The Lou Marsh Legacy - Honouring Canada's Top Athletes

Mark Tewksbury

Swimming

1992


Colour photo of swimmer Mark Tewksbury doing the backstroke

Colour photo of swimmer Mark Tewksbury doing the backstroke

Date
circa 1992
Collection
Canada's Sports Hall of Fame

Mark Tewksbury

It is a devastating situation. The Olympics are eleven months away and American Jeff Rouse is clocking times over a second faster than the rest of the world in the 100 metre back stroke. At the world class level you don’t just make up a one second improvement! Mark Tewksbury is a strategic racer with a lot of heart and he has a vision of what he needs to do physically, technically and mentally. He steps up his rigorous dry-land training program and in the water he works relentlessly on his turn and finish.

Ranked fourth in the world in the 100 metre back stroke coming into the 1992 Olympics, Mark Tewksbury is definitely a medal favourite, but gold is really only on the radar screen for the optimistic Canadian fans. Rouse ranked number one, and fellow American David Berkhoff are the dominant competitors.

It is day five of the competitions and the Canadian Swim Team is bombing. One by one Mark’s closest friends are leaving the pool with unfulfilled dreams. He has to balance feelings of empathy without getting pulled in. Somehow in spite of their disappointments he must find a way to reach his own dream. In the morning swim he clocks a personal best of 54.75. Only Rouse has a faster time. The race comes down to the two of them. Mark spends the entire day releasing tears and emotions fighting desperately to find an Olympic champion’s zone. He arrives for the final calm and confident.

Rouse takes the lead and is ahead of Tewksbury and Berkhoff at the turn. Long considered the fastest man on top of the water in the back stroke, Tewksbury spins through the turn and decides to pop up quickly to pressure Rouse to the finish. Rouse holds the lead but Tewksbury is staying with him and with half a length left he looks assured of a medal…its colour still uncertain! Then his heart and guts and sheer will to win kick in and with only a few metres to go Tewksbury does what so few can do when the body is screaming in agony – he visibly picks up in the water and digs deeper with each stroke. He begins to move past Rouse. He needs every last stroke and when he touches the wall he knows…but the scoreboard delays flashing the results. Finally it lights up, “Tewksbury, Mark 53.98…Rouse, Jeff 54.04. – A new Olympic record, and the gold medal.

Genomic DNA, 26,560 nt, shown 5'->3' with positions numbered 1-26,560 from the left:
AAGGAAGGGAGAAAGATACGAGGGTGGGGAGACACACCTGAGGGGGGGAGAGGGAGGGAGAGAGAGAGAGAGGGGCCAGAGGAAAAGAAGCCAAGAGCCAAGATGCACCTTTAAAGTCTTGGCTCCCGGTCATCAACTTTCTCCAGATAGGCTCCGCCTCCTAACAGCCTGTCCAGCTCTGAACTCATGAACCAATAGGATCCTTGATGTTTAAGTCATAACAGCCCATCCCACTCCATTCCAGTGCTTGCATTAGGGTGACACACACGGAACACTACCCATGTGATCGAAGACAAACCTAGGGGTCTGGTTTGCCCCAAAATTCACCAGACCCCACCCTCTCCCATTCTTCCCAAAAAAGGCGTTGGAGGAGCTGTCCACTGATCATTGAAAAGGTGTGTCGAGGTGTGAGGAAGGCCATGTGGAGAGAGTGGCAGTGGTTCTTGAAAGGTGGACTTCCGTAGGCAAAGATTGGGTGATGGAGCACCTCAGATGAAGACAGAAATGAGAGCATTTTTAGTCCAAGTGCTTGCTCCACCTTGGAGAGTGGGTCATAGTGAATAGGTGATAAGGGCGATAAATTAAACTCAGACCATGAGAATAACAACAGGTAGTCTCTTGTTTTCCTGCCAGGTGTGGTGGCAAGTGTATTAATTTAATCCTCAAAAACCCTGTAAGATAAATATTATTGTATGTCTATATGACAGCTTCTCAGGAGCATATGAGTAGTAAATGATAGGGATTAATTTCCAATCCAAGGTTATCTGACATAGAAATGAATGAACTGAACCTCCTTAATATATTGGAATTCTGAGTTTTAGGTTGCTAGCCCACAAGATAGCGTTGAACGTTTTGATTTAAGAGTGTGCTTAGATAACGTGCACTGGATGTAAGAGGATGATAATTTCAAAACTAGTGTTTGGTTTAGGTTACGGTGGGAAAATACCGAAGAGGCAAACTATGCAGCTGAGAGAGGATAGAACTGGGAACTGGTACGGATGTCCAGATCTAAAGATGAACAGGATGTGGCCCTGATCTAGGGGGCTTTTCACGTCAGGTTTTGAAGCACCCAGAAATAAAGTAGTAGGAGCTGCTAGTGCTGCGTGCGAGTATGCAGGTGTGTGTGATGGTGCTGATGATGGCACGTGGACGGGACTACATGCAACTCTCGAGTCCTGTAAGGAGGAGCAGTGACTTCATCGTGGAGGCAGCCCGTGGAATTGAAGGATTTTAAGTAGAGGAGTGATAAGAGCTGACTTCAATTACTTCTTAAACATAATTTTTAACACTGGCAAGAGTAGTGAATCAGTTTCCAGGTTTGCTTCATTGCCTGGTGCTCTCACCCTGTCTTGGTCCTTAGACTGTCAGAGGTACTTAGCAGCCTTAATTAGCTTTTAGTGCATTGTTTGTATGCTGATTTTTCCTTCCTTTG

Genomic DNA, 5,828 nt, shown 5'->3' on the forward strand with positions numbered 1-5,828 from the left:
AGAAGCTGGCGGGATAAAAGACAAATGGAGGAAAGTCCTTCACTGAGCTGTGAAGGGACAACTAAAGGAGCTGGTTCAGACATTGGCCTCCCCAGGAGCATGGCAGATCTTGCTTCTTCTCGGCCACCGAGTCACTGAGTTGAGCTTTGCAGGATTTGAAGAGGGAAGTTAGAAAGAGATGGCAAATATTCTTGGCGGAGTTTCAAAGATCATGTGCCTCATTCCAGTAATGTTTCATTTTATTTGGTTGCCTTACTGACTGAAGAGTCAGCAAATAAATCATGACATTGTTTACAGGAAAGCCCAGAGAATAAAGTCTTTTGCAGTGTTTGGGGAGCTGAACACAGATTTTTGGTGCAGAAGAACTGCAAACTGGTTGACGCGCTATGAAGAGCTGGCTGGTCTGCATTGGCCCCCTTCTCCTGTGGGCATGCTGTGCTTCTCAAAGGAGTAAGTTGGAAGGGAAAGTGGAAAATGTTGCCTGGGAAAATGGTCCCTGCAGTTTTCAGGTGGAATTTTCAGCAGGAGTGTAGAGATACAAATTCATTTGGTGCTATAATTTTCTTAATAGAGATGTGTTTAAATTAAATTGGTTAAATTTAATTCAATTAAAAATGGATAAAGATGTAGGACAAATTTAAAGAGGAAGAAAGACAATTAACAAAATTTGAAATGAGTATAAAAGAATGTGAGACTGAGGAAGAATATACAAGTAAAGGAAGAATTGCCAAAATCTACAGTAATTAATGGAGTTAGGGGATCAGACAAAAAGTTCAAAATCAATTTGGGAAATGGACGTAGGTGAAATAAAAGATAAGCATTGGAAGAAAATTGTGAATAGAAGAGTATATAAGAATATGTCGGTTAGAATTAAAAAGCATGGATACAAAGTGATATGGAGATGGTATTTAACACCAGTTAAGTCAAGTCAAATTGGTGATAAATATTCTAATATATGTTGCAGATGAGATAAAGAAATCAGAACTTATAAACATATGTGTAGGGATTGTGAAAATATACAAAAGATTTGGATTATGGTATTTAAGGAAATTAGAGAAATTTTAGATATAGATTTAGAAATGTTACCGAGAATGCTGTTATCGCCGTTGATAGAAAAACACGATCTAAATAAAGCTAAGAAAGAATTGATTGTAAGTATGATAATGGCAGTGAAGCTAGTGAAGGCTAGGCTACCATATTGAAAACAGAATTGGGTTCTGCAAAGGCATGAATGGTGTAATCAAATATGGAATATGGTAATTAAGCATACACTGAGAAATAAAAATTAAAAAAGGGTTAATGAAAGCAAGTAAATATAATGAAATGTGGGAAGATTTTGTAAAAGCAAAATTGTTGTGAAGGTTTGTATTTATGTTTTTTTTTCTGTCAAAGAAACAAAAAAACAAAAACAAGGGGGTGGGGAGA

Tewksbury wins Lou Marsh Trophy Adobe PDF Transcript


Highlights

1986
Commonwealth Games, Gold medals – 100m backstroke, 4 x 100m medley relay
1988
Olympic Games, Silver medal – 4 x 100m medley relay
1990
Commonwealth Games, Gold medals – 100m backstroke, 4 x 100m medley relay
1991
World Aquatic Championships Silver medals – 50m backstroke, 100m backstroke
1992
Barcelona Olympic Games, Gold medal – 100m backstroke
1992
Olympic Games, Bronze medal – 4 x 100m medley relay
1992
Lou Marsh Memorial Award